Effect of Anti-oxidants on Strength Training
Anti-oxidants and Strength Training: Micro-Entry
All substance, no fluff.
High dose anti-oxidants, such as are found in supplemental vitamins and other supplemental anti-oxidant formulations, have the potential to lessen the beneficial adaptations produced by strength training (hypertrophy, body composition, peak torque, total work) when they are taken too close to the workout period.
The likely mechanism for this is they impair the post-workout inflammatory cascade which is actually beneficial for performance and hypertrophy. In other words, exercise increases oxidative stress which stimulates muscle adaptation. High-dose anti-oxidants reduce post-exercise oxidative stress and therefore reduce muscle growth. Inflammation often receives a bad rap because chronic (long-term) inflammatory processes can cause problematic health issues, but short-term inflammatory processes such as are found from resistance training are often beneficial in nature.
For this reason, and because there do not appear to be distinct advantages to intaking anti-oxidants peri-workout, I recommend spacing supplemental anti-oxidants such as NAC, vitamins, curcumin, etc. out from the workout by a period of 4-6 hours both before and after.
Based on the breadth of evidence, this concern does not seem to extend to anti-oxidants in the natural food supply.
Chronic antioxidant supplementation may attenuate peak torque and total work improvement in young women after strength training.
Attempting to lower ROS/RNS periworkout via antioxidant supplementation potentially hinders beneficial adaptations of resistance training.
The antioxidant response to exercise has two components: at the time of stress and adaptation through genetic modulation processes in front of persistent pro-oxidant situation. Acute administration of anti-oxidants immediately before or during an exercise session can have beneficial effects, such as a delay in the onset of fatigue and a reduction in the recovery period. Chronic administration of antioxidant supplements may impair exercise adaptations, and it is only beneficial in subjects with low basal levels of antioxidants.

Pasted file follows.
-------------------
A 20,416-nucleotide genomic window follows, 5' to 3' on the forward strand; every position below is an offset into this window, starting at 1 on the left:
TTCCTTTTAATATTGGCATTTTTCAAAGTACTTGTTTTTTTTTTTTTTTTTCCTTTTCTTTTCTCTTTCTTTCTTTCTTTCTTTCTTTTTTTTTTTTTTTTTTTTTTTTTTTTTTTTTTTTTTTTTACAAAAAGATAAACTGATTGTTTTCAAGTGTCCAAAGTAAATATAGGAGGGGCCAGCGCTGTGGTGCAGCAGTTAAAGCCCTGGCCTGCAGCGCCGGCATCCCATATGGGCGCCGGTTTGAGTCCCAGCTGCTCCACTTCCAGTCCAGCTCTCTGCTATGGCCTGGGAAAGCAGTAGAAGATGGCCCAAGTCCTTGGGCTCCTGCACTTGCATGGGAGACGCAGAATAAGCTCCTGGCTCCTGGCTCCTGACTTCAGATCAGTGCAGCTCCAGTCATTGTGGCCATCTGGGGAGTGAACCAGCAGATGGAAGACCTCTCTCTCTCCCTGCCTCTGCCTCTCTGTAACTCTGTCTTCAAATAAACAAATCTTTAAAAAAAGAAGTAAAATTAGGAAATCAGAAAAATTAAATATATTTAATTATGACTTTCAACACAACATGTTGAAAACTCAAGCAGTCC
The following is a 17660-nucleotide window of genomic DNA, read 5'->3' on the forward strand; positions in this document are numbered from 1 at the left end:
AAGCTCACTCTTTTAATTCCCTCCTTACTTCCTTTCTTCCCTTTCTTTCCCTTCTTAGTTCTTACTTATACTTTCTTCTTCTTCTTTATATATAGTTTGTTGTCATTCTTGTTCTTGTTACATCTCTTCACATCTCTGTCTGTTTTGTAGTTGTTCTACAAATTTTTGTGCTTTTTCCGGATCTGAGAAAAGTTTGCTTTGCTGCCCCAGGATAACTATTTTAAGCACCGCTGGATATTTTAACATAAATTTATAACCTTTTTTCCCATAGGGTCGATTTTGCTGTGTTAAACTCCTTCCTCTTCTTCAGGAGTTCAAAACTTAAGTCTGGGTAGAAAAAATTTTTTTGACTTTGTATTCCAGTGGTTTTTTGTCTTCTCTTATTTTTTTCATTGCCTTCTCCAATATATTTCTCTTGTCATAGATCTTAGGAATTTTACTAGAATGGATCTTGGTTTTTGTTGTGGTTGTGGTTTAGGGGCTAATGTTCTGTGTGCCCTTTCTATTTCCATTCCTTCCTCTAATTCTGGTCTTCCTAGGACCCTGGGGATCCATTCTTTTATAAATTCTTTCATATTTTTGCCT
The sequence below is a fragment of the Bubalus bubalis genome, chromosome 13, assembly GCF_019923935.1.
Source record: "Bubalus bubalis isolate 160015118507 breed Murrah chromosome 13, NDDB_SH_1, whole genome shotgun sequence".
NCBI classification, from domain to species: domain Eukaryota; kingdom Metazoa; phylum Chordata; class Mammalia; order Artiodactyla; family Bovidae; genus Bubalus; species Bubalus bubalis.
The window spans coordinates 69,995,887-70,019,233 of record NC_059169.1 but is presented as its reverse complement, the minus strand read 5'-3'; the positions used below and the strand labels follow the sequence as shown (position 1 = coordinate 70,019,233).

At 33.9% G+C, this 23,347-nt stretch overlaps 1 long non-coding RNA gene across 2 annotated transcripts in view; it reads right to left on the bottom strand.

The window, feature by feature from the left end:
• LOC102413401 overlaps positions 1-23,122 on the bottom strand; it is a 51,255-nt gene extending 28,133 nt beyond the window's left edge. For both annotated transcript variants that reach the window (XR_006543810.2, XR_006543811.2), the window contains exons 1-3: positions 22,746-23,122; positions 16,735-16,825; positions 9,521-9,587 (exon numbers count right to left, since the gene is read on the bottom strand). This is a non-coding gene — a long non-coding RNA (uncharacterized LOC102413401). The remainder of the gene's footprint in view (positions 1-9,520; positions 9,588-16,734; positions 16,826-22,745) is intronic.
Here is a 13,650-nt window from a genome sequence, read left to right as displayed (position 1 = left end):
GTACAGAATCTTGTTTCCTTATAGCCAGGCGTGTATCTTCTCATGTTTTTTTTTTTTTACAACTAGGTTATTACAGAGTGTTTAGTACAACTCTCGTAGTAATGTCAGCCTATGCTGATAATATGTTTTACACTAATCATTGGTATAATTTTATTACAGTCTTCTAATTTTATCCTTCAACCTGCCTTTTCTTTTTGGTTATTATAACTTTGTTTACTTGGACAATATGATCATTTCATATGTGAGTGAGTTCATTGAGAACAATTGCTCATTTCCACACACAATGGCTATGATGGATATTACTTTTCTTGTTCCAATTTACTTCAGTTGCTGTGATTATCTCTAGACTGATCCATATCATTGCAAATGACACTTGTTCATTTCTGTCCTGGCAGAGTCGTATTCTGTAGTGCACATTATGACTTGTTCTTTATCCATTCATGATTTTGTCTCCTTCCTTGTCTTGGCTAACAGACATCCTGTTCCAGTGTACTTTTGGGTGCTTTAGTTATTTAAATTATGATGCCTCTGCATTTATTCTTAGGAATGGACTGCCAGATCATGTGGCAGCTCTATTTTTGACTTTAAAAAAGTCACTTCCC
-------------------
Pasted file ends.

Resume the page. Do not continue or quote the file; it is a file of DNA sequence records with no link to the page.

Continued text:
High-dosage vitamin C and E supplementation blunted certain muscular adaptations to strength training in men.
Doses of ∼0.2 g·d(-1) of vitamin C consumed through five or more servings of fruit and vegetables may be sufficient to reduce oxidative stress and provide other health benefits without impairing training adaptations.
This meta-analysis suggests: “Most of the evidence suggests that this kind of supplementation does not potentiate muscle growth and could possibly attenuate hypertrophy over time.”
“chronic intakes of most antioxidants have a harmful effect on performance.”
The present review provides a brief overview on oxidative stress mediated cellular damages and role of dietary antioxidants as functional foods in the management of human diseases.
This mini-review deals with the taxonomy, the mechanisms of formation and catabolism of the free radicals, it examines their beneficial and deleterious effects on cellular activities, it highlights the potential role of the antioxidants in preventing and repairing damages caused by oxidative stress, and it discusses the antioxidant supplementation in health maintenance.
PMID: 23675073 PMCID: PMC3614697
N-acetyl cysteine may be of benefit over the days prior to an endurance event; while chronic intake of combined 1000 mg vitamin C + vitamin E is not recommended during periods of heavy training associated with adaptations in skeletal muscle. Melatonin, vitamin E and α-lipoic acid appear effective at decreasing markers of exercise-induced oxidative stress. However, evidence on their effects on endurance performance are either lacking or not supportive. Catechins, anthocyanins, coenzyme Q10 and vitamin C may improve vascular function, however, evidence is either limited to specific sub-populations and/or does not translate to improved performance.
These results suggest that chronic antioxidant supplementation (such as Vitamin E and Vitamin C) can mitigate strength training related improvements of body composition.
Dutra MT, Alex S, Silva AF, Brown LE, Bottaro M. Antioxidant Supplementation Impairs Changes in Body Composition Induced by Strength Training in Young Women. Int J Exerc Sci. 2019 Mar 1;12(2):287-296. PMID: 30899342; PMCID: PMC6413849.
Although thiol-based antioxidant supplementation (such as NAC) enhances GSH availability in skeletal muscle, it disrupts the skeletal muscle inflammatory response and repair capability, potentially because of a blunted activation of redox-sensitive signaling pathways.